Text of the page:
Divorce can bring just about every emotionally disturbing facet of your life to the forefront, and many common divorce issues revolve around one of those: money. Divorce is often about money, as both a cause, a factor, and as a potentially very contentious part of the divorce proceeding itself. If you fail to properly give this issue its due attention, you could be making some severe errors in judgment that will affect you for a very long time. Read on to learn more about how to keep from making some serious money mistakes that might come back haunt you in your later years during divorce.
Don't neglect your retirement
No matter how old you are, the sooner you begin thinking about your retirement years, the better prepared you will be. While it may be difficult to believe, your divorce could end up creating two major benefits when it comes to dealing with your retirement years. If you fail to take advantage of them, however, it's your loss.
QDRO (Qualified Domestic Relations Order)
This often overlooked divorce benefit can help pave the way for a healthy retirement fund, or at least add to your current fund. The funds in your spouse's retirement are considered marital property, regardless of the fact that you never contributed to it. The law makes provisions for spouses who may have had to stay home and care for children or give up educational opportunities for the family needs, and the QDRO is one of those. This order, signed by a judge during your divorce process, allows the owner of the retirement account to transfer funds to you and to avoid paying any penalties for that transfer. This money can then be rolled into your own account before tax time since it may be considered income otherwise.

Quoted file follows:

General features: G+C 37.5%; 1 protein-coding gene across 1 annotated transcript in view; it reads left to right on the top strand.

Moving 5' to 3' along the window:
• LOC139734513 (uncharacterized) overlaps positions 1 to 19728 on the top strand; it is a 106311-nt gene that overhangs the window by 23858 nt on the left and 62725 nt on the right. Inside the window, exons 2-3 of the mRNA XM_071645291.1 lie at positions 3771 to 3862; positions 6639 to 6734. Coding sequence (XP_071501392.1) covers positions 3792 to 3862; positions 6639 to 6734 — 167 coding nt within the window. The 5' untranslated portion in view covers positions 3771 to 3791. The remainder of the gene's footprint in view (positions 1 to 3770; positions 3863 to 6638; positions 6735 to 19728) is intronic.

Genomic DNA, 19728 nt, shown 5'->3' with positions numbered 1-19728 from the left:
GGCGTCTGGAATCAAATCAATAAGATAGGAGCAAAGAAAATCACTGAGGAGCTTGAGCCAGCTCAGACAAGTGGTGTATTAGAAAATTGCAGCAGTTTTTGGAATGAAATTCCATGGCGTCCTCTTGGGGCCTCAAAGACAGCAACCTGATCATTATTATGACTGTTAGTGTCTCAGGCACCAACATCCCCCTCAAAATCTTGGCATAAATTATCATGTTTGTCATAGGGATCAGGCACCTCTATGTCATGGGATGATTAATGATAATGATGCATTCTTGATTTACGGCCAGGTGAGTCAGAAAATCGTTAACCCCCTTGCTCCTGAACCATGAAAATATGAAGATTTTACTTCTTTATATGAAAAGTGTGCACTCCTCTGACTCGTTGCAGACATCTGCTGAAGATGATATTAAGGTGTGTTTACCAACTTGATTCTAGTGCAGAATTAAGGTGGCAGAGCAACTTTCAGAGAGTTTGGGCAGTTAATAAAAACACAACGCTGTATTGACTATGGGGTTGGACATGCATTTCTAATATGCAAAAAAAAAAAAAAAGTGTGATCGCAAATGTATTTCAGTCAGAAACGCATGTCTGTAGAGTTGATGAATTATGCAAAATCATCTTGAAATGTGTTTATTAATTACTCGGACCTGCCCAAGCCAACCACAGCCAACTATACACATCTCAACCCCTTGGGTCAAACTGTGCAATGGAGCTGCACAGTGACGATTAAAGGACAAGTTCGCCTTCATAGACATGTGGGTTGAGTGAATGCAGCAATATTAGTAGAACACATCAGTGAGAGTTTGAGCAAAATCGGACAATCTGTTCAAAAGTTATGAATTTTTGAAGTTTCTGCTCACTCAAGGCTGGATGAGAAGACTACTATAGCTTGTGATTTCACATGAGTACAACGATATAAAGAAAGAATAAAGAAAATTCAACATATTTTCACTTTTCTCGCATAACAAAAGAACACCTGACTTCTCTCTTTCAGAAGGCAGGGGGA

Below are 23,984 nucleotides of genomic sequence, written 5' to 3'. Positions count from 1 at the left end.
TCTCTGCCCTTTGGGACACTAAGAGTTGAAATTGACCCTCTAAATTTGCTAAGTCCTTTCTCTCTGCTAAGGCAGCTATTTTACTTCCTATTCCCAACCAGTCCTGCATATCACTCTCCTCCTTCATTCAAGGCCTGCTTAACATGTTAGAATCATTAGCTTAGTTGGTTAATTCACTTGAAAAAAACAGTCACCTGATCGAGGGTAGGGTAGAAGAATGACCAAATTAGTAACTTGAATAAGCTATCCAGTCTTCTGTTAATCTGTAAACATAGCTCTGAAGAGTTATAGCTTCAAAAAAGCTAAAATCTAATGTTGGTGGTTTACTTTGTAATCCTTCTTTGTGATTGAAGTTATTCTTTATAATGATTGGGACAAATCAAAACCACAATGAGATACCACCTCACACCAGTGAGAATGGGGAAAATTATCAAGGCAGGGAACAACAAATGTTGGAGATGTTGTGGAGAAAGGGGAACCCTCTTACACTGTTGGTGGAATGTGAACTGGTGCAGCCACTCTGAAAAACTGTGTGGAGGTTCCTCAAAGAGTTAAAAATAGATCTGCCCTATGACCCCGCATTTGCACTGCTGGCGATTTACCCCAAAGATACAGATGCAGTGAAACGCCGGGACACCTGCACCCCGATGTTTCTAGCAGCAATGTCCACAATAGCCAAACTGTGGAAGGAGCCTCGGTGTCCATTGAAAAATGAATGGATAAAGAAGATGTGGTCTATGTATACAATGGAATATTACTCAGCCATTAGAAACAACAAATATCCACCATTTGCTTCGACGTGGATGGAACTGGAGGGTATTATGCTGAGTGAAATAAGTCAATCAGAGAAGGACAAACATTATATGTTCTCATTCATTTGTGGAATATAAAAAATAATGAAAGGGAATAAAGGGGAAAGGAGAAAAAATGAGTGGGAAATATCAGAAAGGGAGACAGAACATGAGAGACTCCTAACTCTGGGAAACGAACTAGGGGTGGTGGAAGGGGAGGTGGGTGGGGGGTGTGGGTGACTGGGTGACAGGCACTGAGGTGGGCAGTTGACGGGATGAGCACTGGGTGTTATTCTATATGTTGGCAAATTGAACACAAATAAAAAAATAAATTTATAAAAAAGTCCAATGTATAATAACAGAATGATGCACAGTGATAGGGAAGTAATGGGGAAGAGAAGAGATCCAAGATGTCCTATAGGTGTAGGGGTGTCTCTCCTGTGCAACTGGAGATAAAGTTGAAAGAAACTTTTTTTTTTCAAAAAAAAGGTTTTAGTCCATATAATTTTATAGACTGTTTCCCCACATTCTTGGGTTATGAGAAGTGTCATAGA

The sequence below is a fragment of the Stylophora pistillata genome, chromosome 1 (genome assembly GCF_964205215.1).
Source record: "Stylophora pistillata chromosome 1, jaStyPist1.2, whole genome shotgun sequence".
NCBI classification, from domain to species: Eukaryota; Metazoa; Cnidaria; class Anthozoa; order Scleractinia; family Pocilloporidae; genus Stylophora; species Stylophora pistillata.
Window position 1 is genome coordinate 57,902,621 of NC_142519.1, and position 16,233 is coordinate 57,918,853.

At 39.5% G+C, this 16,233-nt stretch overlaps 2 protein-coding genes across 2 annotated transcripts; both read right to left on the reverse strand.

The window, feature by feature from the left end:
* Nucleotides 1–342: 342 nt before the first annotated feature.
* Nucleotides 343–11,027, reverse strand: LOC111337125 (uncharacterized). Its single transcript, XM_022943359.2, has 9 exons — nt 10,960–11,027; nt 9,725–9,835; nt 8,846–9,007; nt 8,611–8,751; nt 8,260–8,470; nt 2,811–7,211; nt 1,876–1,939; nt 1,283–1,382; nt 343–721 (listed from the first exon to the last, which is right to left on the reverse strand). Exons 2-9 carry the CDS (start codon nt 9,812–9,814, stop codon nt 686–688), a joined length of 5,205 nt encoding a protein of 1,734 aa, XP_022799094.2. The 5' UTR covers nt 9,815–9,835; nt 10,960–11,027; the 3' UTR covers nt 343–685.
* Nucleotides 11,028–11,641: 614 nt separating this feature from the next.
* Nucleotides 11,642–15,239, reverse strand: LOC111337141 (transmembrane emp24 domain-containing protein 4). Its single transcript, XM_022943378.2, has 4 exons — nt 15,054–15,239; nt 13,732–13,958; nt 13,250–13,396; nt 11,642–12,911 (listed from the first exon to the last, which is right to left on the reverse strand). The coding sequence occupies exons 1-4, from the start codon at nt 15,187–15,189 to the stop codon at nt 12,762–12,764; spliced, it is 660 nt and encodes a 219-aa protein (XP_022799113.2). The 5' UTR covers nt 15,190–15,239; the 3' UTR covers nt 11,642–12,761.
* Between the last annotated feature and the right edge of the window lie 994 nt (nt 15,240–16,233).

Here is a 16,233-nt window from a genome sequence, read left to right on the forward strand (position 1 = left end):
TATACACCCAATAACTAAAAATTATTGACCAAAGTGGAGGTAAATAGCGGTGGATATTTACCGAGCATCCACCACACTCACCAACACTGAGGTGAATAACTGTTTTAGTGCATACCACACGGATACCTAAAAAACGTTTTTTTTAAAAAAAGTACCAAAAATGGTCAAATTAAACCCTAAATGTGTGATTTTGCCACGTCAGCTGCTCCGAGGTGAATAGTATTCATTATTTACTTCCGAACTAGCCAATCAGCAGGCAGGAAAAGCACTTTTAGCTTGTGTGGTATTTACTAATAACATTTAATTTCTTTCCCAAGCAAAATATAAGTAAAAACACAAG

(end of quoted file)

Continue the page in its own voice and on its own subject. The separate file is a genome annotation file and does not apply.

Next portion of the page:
The Social Security divorced spousal benefit
If you and your spouse have been married at least 10 years, you are automatically entitled to receive one half of that spouse's retirement benefit when you reach full retirement age. You will receive the benefit that is the highest of your own benefit or half of your spouses. If you have not earned as much money as your spouse during your lifetime, the spousal benefit could produce a considerable bonus for your retirement fund. If you have not been married 10 years, but are close to that point, you might consider holding on a bit longer if it could mean a big difference in your retirement planning.
Contact a company like Karen Robins Carnegie PLC for more information and assistance.Share